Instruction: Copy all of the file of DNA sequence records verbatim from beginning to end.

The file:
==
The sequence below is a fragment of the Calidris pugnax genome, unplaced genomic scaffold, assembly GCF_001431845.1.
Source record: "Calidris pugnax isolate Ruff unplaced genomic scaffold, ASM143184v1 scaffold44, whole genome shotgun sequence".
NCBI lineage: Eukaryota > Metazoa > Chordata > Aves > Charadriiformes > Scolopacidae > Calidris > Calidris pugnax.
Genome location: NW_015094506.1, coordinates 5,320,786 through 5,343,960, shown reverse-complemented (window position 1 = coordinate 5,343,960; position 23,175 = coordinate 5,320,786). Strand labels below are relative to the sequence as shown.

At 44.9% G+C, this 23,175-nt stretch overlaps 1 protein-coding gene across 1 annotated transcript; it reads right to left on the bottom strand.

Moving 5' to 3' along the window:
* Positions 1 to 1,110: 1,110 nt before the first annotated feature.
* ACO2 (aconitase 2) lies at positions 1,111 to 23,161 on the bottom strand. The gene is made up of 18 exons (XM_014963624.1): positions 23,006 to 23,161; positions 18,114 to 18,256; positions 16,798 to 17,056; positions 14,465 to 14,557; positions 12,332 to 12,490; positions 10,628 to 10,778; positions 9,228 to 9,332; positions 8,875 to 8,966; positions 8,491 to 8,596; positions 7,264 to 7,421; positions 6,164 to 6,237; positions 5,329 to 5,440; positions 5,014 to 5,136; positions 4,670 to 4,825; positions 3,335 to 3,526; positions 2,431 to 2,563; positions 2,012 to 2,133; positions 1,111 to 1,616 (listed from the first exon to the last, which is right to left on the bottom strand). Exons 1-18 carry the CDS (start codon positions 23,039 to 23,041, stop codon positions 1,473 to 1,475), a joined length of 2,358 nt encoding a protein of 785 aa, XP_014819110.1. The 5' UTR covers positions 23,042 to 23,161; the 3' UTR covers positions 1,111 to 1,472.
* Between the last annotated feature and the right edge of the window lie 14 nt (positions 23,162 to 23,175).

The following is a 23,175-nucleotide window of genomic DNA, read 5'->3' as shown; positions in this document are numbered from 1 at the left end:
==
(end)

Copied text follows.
The sequence below is a fragment of the Calidris pugnax genome, unplaced genomic scaffold, assembly GCF_001431845.1.
Source record: "Calidris pugnax isolate Ruff unplaced genomic scaffold, ASM143184v1 scaffold44, whole genome shotgun sequence".
NCBI lineage: Eukaryota > Metazoa > Chordata > Aves > Charadriiformes > Scolopacidae > Calidris > Calidris pugnax.
Genome location: NW_015094506.1, coordinates 5,320,786 through 5,343,960, shown reverse-complemented (window position 1 = coordinate 5,343,960; position 23,175 = coordinate 5,320,786). Strand labels below are relative to the sequence as shown.

At 44.9% G+C, this 23,175-nt stretch overlaps 1 protein-coding gene across 1 annotated transcript; it reads right to left on the bottom strand.

Moving 5' to 3' along the window:
* Positions 1 to 1,110: 1,110 nt before the first annotated feature.
* ACO2 (aconitase 2) lies at positions 1,111 to 23,161 on the bottom strand. The gene is made up of 18 exons (XM_014963624.1): positions 23,006 to 23,161; positions 18,114 to 18,256; positions 16,798 to 17,056; positions 14,465 to 14,557; positions 12,332 to 12,490; positions 10,628 to 10,778; positions 9,228 to 9,332; positions 8,875 to 8,966; positions 8,491 to 8,596; positions 7,264 to 7,421; positions 6,164 to 6,237; positions 5,329 to 5,440; positions 5,014 to 5,136; positions 4,670 to 4,825; positions 3,335 to 3,526; positions 2,431 to 2,563; positions 2,012 to 2,133; positions 1,111 to 1,616 (listed from the first exon to the last, which is right to left on the bottom strand). Exons 1-18 carry the CDS (start codon positions 23,039 to 23,041, stop codon positions 1,473 to 1,475), a joined length of 2,358 nt encoding a protein of 785 aa, XP_014819110.1. The 5' UTR covers positions 23,042 to 23,161; the 3' UTR covers positions 1,111 to 1,472.
* Between the last annotated feature and the right edge of the window lie 14 nt (positions 23,162 to 23,175).

The following is a 23,175-nucleotide window of genomic DNA, read 5'->3' as shown; positions in this document are numbered from 1 at the left end: